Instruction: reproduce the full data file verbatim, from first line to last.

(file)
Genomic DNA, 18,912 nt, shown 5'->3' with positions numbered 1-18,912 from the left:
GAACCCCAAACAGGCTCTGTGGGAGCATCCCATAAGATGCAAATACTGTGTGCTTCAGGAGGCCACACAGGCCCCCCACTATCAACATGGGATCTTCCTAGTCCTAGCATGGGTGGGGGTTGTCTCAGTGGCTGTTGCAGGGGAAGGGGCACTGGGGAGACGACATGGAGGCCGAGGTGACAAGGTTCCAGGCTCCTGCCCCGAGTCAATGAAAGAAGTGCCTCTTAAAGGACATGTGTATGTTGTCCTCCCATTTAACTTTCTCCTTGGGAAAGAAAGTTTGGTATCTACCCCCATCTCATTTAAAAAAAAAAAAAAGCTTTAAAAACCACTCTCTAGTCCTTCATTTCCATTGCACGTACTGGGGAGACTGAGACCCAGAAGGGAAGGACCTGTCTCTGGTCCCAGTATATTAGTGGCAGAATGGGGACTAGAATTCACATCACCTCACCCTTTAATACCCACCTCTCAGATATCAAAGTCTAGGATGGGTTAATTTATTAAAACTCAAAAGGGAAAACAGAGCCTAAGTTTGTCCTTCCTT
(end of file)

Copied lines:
Genomic DNA, 18,912 nt, shown 5'->3' with positions numbered 1-18,912 from the left:
GAACCCCAAACAGGCTCTGTGGGAGCATCCCATAAGATGCAAATACTGTGTGCTTCAGGAGGCCACACAGGCCCCCCACTATCAACATGGGATCTTCCTAGTCCTAGCATGGGTGGGGGTTGTCTCAGTGGCTGTTGCAGGGGAAGGGGCACTGGGGAGACGACATGGAGGCCGAGGTGACAAGGTTCCAGGCTCCTGCCCCGAGTCAATGAAAGAAGTGCCTCTTAAAGGACATGTGTATGTTGTCCTCCCATTTAACTTTCTCCTTGGGAAAGAAAGTTTGGTATCTACCCCCATCTCATTTAAAAAAAAAAAAAAGCTTTAAAAACCACTCTCTAGTCCTTCATTTCCATTGCACGTACTGGGGAGACTGAGACCCAGAAGGGAAGGACCTGTCTCTGGTCCCAGTATATTAGTGGCAGAATGGGGACTAGAATTCACATCACCTCACCCTTTAATACCCACCTCTCAGATATCAAAGTCTAGGATGGGTTAATTTATTAAAACTCAAAAGGGAAAACAGAGCCTAAGTTTGTCCTTCCTT